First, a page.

Type 1 diabetes occurs when the body's own immune system destroys the insulin-producing cells of the pancreas (called beta cells).
Normally, the body's immune system fights off foreign invaders like viruses or bacteria. But for unknown reasons, in people with type 1 diabetes, the immune system attacks various cells in the body. This results in a complete deficiency of the insulin hormone.
Some people develop a type of diabetes - called secondary diabetes -- which is similar to type 1 diabetes, but the beta cells are not destroyed by the immune system but by some other factor, such as cystic fibrosis or pancreatic surgery.
Normally, the hormone insulin is always secreted by the pancreas in low amounts. When you eat a meal, food stimulates an increase in the amounts of insulin released from the pancreas. The amount that is released is proportional to the amount that is required by the size of that particular meal.
So what does insulin do? Insulin's main role in the body is to help move certain nutrients -- especially a sugar called glucose -- into the cells of the body's tissues. Cells use sugars and other nutrients from meals as a source of energy to run a variety of important processes for the body.
When glucose is moved into cells, the amount of sugar in the blood decreases. Normally that signals the beta cells in the pancreas to stop secreting insulin so that you don't develop low blood sugar levels (hypoglycemia). But the destruction of the beta cells that occurs with type 1 diabetes throws the entire process into disarray.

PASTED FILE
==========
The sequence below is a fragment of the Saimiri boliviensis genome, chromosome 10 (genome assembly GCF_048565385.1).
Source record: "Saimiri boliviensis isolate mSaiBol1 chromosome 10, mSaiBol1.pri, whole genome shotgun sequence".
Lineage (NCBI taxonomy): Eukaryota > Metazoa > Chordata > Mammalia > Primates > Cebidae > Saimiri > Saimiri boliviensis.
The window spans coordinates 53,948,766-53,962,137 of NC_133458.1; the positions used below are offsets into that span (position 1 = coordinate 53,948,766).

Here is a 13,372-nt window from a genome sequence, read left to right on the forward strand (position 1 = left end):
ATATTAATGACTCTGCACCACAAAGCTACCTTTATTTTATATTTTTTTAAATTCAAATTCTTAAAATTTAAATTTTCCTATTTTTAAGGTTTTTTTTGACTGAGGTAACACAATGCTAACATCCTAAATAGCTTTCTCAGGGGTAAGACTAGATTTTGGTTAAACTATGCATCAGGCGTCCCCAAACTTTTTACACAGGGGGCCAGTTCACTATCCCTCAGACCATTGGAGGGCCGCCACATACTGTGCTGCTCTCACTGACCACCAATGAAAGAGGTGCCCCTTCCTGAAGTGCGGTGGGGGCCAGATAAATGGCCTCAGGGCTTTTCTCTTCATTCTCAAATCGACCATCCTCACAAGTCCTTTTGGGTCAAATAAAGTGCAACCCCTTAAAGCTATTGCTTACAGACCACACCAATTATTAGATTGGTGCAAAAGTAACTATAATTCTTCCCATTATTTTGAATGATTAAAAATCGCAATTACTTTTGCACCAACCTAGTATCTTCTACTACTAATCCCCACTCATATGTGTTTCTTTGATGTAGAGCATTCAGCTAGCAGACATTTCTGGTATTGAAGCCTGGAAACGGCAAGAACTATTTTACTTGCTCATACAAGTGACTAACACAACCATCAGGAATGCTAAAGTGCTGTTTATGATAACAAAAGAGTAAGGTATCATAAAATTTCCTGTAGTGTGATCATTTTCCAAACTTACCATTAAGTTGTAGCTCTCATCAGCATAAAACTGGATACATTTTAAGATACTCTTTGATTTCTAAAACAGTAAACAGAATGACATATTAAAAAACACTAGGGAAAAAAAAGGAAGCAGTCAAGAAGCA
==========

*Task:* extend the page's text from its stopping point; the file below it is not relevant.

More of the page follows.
In people with type 1 diabetes, glucose isn't moved into the cells because insulin is not available. When glucose builds up in the blood instead of going into cells, the body's cells starve for nutrients and other systems in the body must provide energy for many important bodily functions. As a result, high blood glucose develops and can cause:
- Dehydration. The build up of sugar in the blood can cause an increase in urination (to try to clear the sugar from the body). When the kidneys lose the glucose through the urine, a large amount of water is also lost, causing dehydration.
- Weight loss. The loss of sugar in the urine means a loss of calories which provide energy and therefore many people with high sugars lose weight. (Dehydration also contributes to weight loss.)
- Diabetic ketoacidosis (DKA). Without insulin and because the cells are starved of energy, the body breaks down fat cells. One of the products of fat break down is a specific type of acid that can be used by the brain for energy. Unfortunately none of the body's other cells can use this acid for energy, and thus continue to starve without insulin. So, the liver releases the sugar it stores to help out. Since the body cannot use these sugars without insulin, more sugars piles into the blood stream. The combination of high excess sugars, dehydration and acid build up is known as "ketoacidosis" and can be life-threatening if not treated immediately.
- Damage to the body. Over time, the high glucose levels in the blood may damage the nerves and small blood vessels of the eyes, kidneys, and heart and predispose a person to atherosclerosis (hardening) of the large arteries that can cause heart attack and stroke.
Who Gets Type 1 Diabetes?
Although the disease usually starts in people under the age of 20, type 1 diabetes may occur at any age.
The disease is relatively uncommon, affecting 1 in 250 Americans. The condition is more common in whites than in blacks and occurs equally in men and women.
What Causes Type 1 Diabetes?
Doctors don't know all the factors that lead to type 1 diabetes. Clearly, the susceptibility to the condition can be inherited.